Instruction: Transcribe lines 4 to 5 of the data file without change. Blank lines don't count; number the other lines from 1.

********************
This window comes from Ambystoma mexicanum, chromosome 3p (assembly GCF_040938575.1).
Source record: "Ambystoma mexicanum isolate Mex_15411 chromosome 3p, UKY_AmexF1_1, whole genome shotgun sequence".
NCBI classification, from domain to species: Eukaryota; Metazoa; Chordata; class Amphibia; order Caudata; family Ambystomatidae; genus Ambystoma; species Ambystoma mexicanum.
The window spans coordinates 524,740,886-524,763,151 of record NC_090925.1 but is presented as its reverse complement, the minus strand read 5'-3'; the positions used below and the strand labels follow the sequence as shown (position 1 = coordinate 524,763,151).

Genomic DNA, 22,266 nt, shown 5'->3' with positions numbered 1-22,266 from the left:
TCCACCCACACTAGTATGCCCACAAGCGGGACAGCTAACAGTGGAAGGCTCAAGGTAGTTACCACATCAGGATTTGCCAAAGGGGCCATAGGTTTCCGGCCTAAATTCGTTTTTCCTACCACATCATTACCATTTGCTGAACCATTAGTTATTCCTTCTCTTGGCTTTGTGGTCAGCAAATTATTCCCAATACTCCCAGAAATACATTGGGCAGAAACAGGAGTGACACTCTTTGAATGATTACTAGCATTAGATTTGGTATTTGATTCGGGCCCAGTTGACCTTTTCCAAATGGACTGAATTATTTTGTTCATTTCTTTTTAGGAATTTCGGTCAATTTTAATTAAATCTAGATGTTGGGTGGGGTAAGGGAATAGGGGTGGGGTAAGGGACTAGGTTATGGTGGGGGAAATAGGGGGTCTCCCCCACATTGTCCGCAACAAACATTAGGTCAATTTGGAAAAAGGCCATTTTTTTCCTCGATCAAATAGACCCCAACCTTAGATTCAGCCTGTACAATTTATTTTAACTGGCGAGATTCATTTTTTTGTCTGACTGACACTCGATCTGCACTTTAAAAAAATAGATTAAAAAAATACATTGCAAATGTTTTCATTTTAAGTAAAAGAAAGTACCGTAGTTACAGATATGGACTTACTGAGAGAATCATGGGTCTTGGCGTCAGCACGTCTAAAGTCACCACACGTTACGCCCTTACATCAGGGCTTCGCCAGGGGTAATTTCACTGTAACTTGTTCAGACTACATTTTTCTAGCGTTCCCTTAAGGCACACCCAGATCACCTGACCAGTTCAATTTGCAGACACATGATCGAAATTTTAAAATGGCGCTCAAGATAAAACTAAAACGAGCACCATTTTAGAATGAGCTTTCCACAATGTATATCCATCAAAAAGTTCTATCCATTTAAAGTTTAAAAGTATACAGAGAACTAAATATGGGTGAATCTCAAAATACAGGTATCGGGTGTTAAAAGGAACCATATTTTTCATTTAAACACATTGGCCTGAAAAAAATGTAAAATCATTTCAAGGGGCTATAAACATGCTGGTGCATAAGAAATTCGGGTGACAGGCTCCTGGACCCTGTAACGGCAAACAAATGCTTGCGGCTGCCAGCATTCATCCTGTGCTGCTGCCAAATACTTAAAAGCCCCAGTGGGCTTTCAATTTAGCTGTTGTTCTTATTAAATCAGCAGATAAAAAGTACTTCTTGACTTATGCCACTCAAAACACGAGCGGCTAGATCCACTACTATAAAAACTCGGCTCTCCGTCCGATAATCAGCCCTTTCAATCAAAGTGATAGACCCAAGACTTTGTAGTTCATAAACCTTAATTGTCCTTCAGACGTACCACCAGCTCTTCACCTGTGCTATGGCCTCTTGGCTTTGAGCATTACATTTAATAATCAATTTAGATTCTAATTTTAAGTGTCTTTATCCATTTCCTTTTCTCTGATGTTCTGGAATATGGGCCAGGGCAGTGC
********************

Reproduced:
The window spans coordinates 524,740,886-524,763,151 of record NC_090925.1 but is presented as its reverse complement, the minus strand read 5'-3'; the positions used below and the strand labels follow the sequence as shown (position 1 = coordinate 524,763,151).

Genomic DNA, 22,266 nt, shown 5'->3' with positions numbered 1-22,266 from the left: